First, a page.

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Lean Startup

How Advancing Their Lean Startup Practice Helps Intrapreneurs Break Through Organizational Roadblocks

By Collaboration, Culture, Lean Startup, Talent No Comments

Starting an innovation project is exciting.
Finally… work that could have a real, tangible, positive impact not only for your company, but for your customers (and let’s be honest – for your career prospects) as well.

And then? It happens. Progress begins to slow down and you’re not sure why. Your landing page test failed. Sales won’t let you do discovery with current customers, and all your big ideas seem to be getting eaten alive by silos, policies, and systems built to support the successes of the past – not the future.

That’s why the Advanced Lean Startup workshop exists. Developed by Tristan Kromer (Kromatic) and hosted by Rob Aalders from Startup Spirit, it’s designed to show you how to effectively break through roadblocks and manage your project’s needs, goals and priorities in a large organisation.

We sat down with Rob to find out what obstacles innovators often face, how to know what you’re doing right (and wrong), and what innovation managers need to be doing in order to move their teams in the right direction; and, of course, how the workshop helps with all of it.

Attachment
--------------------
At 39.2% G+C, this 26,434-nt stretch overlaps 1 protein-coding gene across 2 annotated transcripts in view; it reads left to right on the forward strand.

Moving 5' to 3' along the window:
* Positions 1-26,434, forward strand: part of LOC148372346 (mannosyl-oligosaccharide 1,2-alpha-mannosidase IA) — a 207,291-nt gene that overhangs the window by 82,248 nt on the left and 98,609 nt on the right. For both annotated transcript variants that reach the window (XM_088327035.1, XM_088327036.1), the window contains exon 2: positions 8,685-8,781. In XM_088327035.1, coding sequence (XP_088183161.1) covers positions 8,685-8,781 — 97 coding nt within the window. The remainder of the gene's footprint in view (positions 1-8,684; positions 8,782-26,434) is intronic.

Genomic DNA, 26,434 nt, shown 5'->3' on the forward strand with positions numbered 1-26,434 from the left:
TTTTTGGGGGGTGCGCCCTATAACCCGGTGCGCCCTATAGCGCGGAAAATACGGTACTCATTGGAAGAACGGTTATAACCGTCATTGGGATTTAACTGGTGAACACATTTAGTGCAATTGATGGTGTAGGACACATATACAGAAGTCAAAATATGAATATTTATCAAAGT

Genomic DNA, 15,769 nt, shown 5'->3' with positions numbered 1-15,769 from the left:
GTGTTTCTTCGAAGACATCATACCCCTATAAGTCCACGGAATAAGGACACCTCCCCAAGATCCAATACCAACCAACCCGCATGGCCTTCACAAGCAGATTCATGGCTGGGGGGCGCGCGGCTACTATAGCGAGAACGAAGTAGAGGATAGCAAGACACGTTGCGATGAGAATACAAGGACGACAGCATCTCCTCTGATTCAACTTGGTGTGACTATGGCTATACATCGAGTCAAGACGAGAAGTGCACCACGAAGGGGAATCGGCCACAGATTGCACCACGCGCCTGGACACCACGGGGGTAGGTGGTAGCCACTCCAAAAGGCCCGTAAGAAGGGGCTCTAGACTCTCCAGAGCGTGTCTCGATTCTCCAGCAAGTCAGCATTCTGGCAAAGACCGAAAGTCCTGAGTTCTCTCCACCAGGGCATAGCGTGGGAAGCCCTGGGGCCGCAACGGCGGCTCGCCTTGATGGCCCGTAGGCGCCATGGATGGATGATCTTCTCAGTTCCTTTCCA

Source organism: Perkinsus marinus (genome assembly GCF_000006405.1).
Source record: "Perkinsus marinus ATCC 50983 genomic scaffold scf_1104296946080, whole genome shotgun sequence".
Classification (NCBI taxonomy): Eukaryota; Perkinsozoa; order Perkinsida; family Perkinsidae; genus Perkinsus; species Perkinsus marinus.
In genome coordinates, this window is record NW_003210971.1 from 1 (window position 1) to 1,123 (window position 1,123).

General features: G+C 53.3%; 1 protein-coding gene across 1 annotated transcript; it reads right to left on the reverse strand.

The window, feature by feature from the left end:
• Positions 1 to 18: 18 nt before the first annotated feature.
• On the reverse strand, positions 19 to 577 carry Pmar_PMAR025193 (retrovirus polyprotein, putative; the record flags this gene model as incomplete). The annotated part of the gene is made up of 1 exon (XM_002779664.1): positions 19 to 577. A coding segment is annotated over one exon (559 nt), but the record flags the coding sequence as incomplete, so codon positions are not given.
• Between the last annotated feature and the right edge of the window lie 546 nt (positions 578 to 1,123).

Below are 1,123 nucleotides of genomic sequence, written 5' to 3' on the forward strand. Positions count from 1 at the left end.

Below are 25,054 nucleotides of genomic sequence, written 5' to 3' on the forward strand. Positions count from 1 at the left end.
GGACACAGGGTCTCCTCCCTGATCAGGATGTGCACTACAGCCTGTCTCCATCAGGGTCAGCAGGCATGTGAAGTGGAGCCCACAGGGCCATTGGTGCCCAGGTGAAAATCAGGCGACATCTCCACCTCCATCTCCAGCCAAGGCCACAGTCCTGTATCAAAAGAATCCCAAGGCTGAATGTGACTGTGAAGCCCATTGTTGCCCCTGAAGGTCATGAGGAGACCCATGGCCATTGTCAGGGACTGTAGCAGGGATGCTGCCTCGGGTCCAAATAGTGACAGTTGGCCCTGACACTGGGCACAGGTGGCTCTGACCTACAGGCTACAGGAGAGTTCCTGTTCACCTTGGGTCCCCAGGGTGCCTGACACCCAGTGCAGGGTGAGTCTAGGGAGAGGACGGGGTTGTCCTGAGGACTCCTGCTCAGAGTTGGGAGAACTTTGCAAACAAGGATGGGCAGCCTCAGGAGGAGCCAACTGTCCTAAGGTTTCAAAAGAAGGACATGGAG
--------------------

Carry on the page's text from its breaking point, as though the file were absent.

First things first – who is this workshop for? Who will get the most out of it?
The Advanced Lean Startup workshop is meant for those who have, at least, been through one cycle, one lean startup process or innovation process. This is because the workshop focuses on experience and the practice of innovation – not on theory, what comes from the books and talks and all that. We want people who have been in the trenches and have experienced the innovation process, and some of the organisational and process obstacles that come along with it.

We also have a learning platform with carefully curated content for people to access before they get to the workshop. It ensures they have a good basic knowledge when they enter the workshop – so we don’t end up discussing what a pivot is, for example. We skip all of that and go right into the real hard work.

When you’re doing a lean startup process, there are times where things aren’t going well, and you wonder: is the method not working, or am I doing it wrong, or is this just not going to work?